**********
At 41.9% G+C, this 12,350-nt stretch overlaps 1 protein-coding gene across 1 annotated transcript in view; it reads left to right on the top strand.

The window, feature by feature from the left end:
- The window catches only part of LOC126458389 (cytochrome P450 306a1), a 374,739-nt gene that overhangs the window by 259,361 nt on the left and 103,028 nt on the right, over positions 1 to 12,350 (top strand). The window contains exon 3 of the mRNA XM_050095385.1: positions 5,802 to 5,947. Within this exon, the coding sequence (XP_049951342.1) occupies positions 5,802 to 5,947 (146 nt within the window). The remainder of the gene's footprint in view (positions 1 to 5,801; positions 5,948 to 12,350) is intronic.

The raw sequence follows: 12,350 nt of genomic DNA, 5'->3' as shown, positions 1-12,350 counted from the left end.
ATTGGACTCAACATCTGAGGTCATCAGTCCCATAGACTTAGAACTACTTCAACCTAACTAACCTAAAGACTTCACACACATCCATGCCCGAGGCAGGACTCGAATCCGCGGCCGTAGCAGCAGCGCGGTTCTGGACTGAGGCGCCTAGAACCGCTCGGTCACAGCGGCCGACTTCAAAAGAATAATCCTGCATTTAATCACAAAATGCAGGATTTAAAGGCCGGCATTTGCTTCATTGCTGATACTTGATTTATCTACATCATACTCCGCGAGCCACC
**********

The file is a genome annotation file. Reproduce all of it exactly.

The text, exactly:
At 41.9% G+C, this 12,350-nt stretch overlaps 1 protein-coding gene across 1 annotated transcript in view; it reads left to right on the top strand.

The window, feature by feature from the left end:
- The window catches only part of LOC126458389 (cytochrome P450 306a1), a 374,739-nt gene that overhangs the window by 259,361 nt on the left and 103,028 nt on the right, over positions 1 to 12,350 (top strand). The window contains exon 3 of the mRNA XM_050095385.1: positions 5,802 to 5,947. Within this exon, the coding sequence (XP_049951342.1) occupies positions 5,802 to 5,947 (146 nt within the window). The remainder of the gene's footprint in view (positions 1 to 5,801; positions 5,948 to 12,350) is intronic.

The raw sequence follows: 12,350 nt of genomic DNA, 5'->3' as shown, positions 1-12,350 counted from the left end.
ATTGGACTCAACATCTGAGGTCATCAGTCCCATAGACTTAGAACTACTTCAACCTAACTAACCTAAAGACTTCACACACATCCATGCCCGAGGCAGGACTCGAATCCGCGGCCGTAGCAGCAGCGCGGTTCTGGACTGAGGCGCCTAGAACCGCTCGGTCACAGCGGCCGACTTCAAAAGAATAATCCTGCATTTAATCACAAAATGCAGGATTTAAAGGCCGGCATTTGCTTCATTGCTGATACTTGATTTATCTACATCATACTCCGCGAGCCACC